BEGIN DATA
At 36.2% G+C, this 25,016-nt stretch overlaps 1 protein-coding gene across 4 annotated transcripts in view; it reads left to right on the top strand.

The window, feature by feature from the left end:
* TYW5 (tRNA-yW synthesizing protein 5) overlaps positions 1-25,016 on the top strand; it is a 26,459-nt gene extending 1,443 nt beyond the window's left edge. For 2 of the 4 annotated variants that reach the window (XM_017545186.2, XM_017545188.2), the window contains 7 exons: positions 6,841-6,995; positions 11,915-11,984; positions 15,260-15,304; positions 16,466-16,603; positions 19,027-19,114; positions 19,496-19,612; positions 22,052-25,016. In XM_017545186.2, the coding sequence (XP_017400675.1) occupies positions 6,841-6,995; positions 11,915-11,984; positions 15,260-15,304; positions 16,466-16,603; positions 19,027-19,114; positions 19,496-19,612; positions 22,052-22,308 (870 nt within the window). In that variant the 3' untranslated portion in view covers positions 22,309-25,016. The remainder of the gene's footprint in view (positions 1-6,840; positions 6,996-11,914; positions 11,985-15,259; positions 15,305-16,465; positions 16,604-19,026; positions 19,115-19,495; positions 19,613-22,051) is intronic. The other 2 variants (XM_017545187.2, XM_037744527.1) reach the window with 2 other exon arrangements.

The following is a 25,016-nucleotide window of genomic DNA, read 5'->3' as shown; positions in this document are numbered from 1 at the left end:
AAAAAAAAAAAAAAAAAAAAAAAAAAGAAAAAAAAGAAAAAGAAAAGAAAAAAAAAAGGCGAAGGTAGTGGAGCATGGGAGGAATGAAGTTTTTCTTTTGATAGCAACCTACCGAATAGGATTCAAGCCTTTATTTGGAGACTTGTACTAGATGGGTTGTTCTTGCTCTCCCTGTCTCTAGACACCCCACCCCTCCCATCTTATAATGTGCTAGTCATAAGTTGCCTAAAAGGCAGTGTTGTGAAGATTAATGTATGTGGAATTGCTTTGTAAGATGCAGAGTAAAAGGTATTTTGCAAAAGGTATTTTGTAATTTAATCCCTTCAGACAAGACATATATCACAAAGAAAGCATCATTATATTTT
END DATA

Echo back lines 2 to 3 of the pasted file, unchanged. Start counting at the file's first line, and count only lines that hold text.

The window, feature by feature from the left end:
* TYW5 (tRNA-yW synthesizing protein 5) overlaps positions 1-25,016 on the top strand; it is a 26,459-nt gene extending 1,443 nt beyond the window's left edge. For 2 of the 4 annotated variants that reach the window (XM_017545186.2, XM_017545188.2), the window contains 7 exons: positions 6,841-6,995; positions 11,915-11,984; positions 15,260-15,304; positions 16,466-16,603; positions 19,027-19,114; positions 19,496-19,612; positions 22,052-25,016. In XM_017545186.2, the coding sequence (XP_017400675.1) occupies positions 6,841-6,995; positions 11,915-11,984; positions 15,260-15,304; positions 16,466-16,603; positions 19,027-19,114; positions 19,496-19,612; positions 22,052-22,308 (870 nt within the window). In that variant the 3' untranslated portion in view covers positions 22,309-25,016. The remainder of the gene's footprint in view (positions 1-6,840; positions 6,996-11,914; positions 11,985-15,259; positions 15,305-16,465; positions 16,604-19,026; positions 19,115-19,495; positions 19,613-22,051) is intronic. The other 2 variants (XM_017545187.2, XM_037744527.1) reach the window with 2 other exon arrangements.